This system (langar) was implemented in Sikh temples over 500 years ago.
Through initiatives such as National Langar Week (which takes place in either October or November), as well as other projects, Sikhs are hoping to spread the spirit behind the system of langar into the national and international community, so that everyone can benefit from this system of sharing and collaboration. It is something that, until now, has remained within the Sikh community.
If you have seen the word ‘Langar” in the press recently, but weren’t really too sure what it was all about, we thought we’d explain a little about langar and also about ‘Seva’….
The term ‘langar’ refers to the food served at the Sikh temple (Gurdwara).
The term ‘seva’ means ‘service’, and everybody who enters the Gurdwara must do seva (service).
Seva could be cooking the food, helping clean, washing up, serving food to those eating and generally helping to run the Gurdwara. In other words, seva is where, as a member of the Sikh community, you volunteer your time to help run the Gurdwara.
No one is ever refused entry into the Gurdwara, regardless of age, gender, ethnicity or religion. It is a place where anyone can go for a hot meal, which is always vegetarian.
Gurdwaras serve as both a place of religious worship, and also as a community centre. The langar is served in the community centre area of the Gurdwara, from the kitchens that are built into every Gurdwara.
The system of langar was first introduced over 500 years ago as many people in Punjab were dying of malnutrition, and the Sikh community decided to implement a system to address the situation. So, here’s how the system works…
When you enter the Gurdwara, you cover your head and take off your shoes, and go to the prayer room. When you pay your respects to the religious scriptures, you give an offering. This is usually money, but doesn’t necessarily have to be. You give whatever you can, so if you can’t give money, you could give a bag of flour or a sack of onions.
All the donations are then used to run the Gurdwara. Once you have paid your respects and after the prayers, you go to the community room, and have your langar. This has been prepared by the people doing seva, whether it’s washing up, or prepping vegetables or helping serve the food (which is served canteen style). Everybody should try to do seva as often as they can.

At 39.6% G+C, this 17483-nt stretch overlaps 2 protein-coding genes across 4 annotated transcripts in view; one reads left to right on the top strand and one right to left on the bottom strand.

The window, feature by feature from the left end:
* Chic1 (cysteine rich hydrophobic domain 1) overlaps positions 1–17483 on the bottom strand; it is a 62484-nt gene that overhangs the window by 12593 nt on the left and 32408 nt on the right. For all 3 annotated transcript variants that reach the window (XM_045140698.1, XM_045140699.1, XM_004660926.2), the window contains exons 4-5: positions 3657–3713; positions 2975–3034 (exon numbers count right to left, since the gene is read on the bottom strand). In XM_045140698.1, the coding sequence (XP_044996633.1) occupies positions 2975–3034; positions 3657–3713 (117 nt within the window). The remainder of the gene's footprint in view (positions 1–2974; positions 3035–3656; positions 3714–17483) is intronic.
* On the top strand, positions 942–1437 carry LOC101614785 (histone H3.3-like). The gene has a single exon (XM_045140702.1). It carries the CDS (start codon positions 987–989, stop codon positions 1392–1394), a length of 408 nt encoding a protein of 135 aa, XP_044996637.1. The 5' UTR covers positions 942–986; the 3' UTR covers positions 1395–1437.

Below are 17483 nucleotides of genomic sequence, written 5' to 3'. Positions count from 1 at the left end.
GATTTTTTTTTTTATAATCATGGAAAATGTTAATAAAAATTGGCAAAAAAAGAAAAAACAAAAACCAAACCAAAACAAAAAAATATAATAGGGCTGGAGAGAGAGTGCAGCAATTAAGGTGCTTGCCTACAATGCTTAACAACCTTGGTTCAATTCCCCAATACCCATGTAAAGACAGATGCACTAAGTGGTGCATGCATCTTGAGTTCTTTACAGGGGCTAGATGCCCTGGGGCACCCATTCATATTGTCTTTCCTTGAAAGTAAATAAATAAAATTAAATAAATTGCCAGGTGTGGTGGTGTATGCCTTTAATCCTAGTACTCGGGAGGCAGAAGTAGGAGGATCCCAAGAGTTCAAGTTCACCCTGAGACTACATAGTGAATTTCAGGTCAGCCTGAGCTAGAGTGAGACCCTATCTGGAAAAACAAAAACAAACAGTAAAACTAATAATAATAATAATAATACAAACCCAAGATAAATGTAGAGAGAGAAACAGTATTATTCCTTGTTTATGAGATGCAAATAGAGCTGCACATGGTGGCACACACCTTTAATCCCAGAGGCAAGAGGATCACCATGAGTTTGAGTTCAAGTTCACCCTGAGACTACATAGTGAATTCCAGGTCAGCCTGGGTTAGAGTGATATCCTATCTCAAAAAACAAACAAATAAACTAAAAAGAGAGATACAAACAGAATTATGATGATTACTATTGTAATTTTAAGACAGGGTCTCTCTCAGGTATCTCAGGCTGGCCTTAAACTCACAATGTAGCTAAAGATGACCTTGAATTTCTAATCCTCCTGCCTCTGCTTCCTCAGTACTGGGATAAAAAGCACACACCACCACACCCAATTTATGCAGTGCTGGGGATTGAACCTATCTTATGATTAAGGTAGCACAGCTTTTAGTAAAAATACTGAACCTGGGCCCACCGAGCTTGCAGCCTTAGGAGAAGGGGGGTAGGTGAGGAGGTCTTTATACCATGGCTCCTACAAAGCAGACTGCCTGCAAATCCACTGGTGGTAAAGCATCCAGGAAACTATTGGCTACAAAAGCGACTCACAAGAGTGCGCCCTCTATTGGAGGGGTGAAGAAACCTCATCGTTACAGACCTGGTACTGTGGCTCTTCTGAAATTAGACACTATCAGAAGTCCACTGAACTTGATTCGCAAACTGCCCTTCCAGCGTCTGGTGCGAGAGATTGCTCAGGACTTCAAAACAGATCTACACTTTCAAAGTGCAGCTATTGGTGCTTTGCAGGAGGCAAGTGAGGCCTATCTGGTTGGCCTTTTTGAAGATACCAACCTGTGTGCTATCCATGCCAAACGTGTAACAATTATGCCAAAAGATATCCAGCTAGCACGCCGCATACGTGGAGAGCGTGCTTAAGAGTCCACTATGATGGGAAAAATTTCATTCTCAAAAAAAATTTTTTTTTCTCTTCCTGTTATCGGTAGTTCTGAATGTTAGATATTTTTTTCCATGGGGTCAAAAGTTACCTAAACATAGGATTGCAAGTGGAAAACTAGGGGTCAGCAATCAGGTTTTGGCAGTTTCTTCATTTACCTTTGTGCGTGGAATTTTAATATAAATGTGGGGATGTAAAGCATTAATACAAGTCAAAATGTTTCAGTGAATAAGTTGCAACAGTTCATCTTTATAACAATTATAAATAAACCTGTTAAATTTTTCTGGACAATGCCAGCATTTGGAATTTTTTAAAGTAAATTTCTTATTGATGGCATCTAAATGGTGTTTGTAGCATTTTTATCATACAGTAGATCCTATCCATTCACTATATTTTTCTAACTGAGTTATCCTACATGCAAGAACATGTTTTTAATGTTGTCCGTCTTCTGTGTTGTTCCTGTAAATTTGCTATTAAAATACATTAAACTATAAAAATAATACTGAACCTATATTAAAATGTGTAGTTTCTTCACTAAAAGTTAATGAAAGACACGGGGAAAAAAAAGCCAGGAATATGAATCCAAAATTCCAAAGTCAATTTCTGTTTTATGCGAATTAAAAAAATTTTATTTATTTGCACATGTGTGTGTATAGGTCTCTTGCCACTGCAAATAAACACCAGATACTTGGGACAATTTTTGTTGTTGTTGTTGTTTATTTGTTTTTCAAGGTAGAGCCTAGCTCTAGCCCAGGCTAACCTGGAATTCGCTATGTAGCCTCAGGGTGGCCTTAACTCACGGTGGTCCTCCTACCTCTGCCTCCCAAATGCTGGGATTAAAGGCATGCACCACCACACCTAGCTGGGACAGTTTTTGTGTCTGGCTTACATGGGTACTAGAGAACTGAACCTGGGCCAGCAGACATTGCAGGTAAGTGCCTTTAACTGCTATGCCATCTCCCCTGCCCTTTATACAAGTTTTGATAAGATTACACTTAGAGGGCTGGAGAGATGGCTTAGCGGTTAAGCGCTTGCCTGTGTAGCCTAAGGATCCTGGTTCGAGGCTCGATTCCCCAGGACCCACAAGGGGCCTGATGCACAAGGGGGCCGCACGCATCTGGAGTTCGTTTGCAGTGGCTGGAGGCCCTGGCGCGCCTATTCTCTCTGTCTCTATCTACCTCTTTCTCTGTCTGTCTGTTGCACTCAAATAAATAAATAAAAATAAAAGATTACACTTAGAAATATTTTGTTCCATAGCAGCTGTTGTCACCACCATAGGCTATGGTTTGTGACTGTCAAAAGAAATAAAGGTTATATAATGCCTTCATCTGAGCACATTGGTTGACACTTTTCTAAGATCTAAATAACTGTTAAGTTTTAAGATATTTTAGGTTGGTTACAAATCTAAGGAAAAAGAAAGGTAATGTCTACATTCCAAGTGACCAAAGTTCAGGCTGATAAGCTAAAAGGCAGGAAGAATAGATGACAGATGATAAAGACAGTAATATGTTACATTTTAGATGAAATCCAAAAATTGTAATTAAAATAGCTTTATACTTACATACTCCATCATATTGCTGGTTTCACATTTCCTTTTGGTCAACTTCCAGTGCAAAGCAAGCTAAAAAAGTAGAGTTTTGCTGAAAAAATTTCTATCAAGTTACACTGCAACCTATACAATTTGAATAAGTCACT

This system has been successfully running for centuries, and continues to do so across the world. The system of langar exists wherever you find a Gurdwara (Sikh temple) or a large Sikh community who have set up a langar station outside of a Gurdwara in times of need (eg. natural disaster zones, war zones etc.).
Whenever we teach our cookery workshops, and we explain Langar, participants always find it remarkable (and almost strange), that in this fast paced day and ages, that the system of Langar continues. All we can say is that it is so engrained in Sikh identity that there is never a question of whether or not you’d do seva at the Gurdwara, or whether you’d think about not giving an offering of money or ingredients. It’s as automatic as brushing you teeth – you don’t question it. Yes it’s a small amount of effort, but you know that the benefits are absolutely worth it, and that it is of benefit to you to give back and to help those in their time of need.
So, should you ever get the opportunity to visit a Sikh temple, don’t pass it up!
To see this in practice, here is the BBC South coverage of the Sikh community in Southampton, England, taking Langar out of the Gurdwara, to those in need…
Learn how to make authentic Punjabi food, just like the food served in the Gurdwaras for langar: See our cookery school
“It is quite possibly the best dhal I have ever encountered..”
Annabel Venning, Journalist, eating our family recipe Masoor di dhal (red lentil) made with Pure Punjabi Garam Masala.
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